if you could speak to the 40 gallon tank capacity of an indirect for 4 adults and a child, would you say that's sufficient for people that don't like to be belted by JET shower heads the size of flying saucers and take normal 10 minute (staggered) showers? Thank you!!!
  • Cackster
    Cackster Member Posts: 7
    I've decided to just stick with my new coiled indirect and proceed with the Ek1 system 2000 - I do have one more question....

    Do you all recommend a scale stopper? The water here is borderline hard (Let's call it medium). Test put it slightly below the hard range. Last water heater lasted 15 years before leaking out on the bottom, so I'm not sure how problematic the water is here.
  • SuperTech
    SuperTech Member Posts: 1,715
    It couldn't hurt to have a scale stopper but from my understanding it's more important to have one installed when using the brazed plate heat exchanger for hot water.
  • Cackster
    Cackster Member Posts: 7
    SuperTech said:

    It couldn't hurt to have a scale stopper but from my understanding it's more important to have one installed when using the brazed plate heat exchanger for hot water.

    Spoke with Roger about this and he recommended that given the range of my water hardness, I should install one anyway. Seems like cheap insurance and might make the indirect last a bit longer. I still need to figure out the proper maintenance of my new water tank. I see it has two Anodes, which I read should be serviced every couple of years? Anyway, Thanks you for the response!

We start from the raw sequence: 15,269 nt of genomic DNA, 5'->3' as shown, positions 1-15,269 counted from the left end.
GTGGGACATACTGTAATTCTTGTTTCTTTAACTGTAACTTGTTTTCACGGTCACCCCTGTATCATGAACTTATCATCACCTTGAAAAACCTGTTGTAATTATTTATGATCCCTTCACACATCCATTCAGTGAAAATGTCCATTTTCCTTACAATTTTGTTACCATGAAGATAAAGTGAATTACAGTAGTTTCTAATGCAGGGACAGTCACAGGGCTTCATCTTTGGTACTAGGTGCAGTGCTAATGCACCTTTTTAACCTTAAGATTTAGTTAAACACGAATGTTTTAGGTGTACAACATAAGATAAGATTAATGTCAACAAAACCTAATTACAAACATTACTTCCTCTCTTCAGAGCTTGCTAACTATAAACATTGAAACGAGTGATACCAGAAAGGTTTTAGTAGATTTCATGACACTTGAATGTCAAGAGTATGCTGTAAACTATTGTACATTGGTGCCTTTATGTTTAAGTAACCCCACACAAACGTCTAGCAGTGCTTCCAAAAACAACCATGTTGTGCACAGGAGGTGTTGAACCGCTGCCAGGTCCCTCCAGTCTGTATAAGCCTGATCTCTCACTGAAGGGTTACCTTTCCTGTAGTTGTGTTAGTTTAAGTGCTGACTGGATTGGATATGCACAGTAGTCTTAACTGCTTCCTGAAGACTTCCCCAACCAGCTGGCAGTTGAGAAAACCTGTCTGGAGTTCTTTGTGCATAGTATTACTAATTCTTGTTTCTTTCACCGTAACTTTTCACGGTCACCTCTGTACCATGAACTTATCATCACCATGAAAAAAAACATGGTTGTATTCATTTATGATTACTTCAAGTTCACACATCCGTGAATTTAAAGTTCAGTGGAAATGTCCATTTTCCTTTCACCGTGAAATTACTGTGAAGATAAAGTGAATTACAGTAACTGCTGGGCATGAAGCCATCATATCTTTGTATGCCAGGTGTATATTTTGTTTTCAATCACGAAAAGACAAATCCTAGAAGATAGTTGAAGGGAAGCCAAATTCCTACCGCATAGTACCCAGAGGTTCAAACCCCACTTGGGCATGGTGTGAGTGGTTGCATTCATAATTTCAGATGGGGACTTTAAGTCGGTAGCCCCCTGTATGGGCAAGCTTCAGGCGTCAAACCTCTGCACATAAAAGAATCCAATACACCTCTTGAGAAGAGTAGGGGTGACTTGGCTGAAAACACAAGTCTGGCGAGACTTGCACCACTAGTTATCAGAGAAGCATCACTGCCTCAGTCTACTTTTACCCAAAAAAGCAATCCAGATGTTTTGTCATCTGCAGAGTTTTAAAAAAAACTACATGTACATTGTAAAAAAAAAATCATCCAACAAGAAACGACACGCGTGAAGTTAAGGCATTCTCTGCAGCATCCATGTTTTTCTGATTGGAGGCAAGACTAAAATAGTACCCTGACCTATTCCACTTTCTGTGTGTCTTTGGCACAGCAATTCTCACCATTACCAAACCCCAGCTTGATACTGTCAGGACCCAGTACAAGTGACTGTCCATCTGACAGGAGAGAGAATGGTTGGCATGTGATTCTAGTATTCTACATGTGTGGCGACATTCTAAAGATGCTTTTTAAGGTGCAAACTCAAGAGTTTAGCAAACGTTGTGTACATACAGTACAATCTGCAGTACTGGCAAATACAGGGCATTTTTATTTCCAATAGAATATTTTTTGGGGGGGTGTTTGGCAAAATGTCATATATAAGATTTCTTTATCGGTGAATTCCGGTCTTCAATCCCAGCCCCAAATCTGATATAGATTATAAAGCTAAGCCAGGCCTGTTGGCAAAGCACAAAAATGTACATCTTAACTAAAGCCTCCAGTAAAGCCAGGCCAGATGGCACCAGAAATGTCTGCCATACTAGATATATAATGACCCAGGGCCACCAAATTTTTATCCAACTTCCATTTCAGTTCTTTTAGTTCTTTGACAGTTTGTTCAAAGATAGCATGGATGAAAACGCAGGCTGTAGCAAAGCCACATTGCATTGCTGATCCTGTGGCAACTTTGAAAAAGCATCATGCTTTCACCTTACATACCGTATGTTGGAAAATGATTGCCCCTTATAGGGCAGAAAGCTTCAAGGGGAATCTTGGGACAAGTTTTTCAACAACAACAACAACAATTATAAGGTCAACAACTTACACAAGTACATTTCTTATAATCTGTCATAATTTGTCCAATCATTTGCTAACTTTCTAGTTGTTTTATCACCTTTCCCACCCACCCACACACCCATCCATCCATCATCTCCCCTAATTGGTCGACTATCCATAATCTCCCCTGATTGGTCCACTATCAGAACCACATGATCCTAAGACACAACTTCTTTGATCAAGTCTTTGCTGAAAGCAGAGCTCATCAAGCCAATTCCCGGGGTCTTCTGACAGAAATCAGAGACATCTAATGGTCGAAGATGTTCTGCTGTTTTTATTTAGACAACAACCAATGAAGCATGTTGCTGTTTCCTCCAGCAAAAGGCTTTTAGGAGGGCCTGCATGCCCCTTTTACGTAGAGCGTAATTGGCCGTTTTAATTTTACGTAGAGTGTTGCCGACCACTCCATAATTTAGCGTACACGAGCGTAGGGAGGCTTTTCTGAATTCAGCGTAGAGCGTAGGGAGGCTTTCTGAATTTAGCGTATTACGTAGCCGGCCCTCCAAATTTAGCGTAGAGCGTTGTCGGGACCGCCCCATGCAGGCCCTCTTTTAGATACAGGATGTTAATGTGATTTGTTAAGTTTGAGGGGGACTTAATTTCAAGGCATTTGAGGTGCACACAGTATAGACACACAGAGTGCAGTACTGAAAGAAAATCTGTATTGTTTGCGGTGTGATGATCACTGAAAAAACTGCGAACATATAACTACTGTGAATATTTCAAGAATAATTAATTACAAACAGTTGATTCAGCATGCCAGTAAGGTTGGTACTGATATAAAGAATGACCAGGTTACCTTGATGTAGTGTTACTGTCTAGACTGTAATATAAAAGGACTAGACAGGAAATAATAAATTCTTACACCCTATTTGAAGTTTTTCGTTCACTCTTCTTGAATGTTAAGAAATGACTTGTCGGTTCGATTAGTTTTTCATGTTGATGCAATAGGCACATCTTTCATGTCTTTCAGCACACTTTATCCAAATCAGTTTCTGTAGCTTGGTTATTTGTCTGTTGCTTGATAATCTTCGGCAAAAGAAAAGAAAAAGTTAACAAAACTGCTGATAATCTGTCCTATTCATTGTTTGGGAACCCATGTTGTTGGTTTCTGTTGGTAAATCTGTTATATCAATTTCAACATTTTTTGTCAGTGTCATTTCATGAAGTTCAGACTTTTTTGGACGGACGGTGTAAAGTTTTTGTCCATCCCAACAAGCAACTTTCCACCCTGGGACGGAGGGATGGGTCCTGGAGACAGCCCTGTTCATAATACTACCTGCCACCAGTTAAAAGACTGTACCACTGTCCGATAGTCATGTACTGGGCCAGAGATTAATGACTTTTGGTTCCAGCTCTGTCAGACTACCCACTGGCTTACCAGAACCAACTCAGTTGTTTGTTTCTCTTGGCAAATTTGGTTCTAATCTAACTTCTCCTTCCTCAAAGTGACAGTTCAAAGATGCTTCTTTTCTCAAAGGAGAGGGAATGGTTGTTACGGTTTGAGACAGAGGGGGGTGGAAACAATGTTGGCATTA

SuperTech
  • Roger
    Roger Member Posts: 215
    For reference on this topic, plate heat exchangers, indirect tank coils and tankless coils are subject to the laws of nature, and hard water can plate out and foul hot domestic side surfaces over time.
    Energy Kinetics introduced Silicon Dioxide coated heat exchangers last year. This non-stick surface coating prevents lime and mineral build up for exceptional long term performance in hard water applications. All residential boilers and pool heater plate heat exchangers now have this coating as standard.
    We recommend a scale stopper for domestic water up to 25 grains of hardness as it very cost effectively brings water conditioning benefits to the entire home.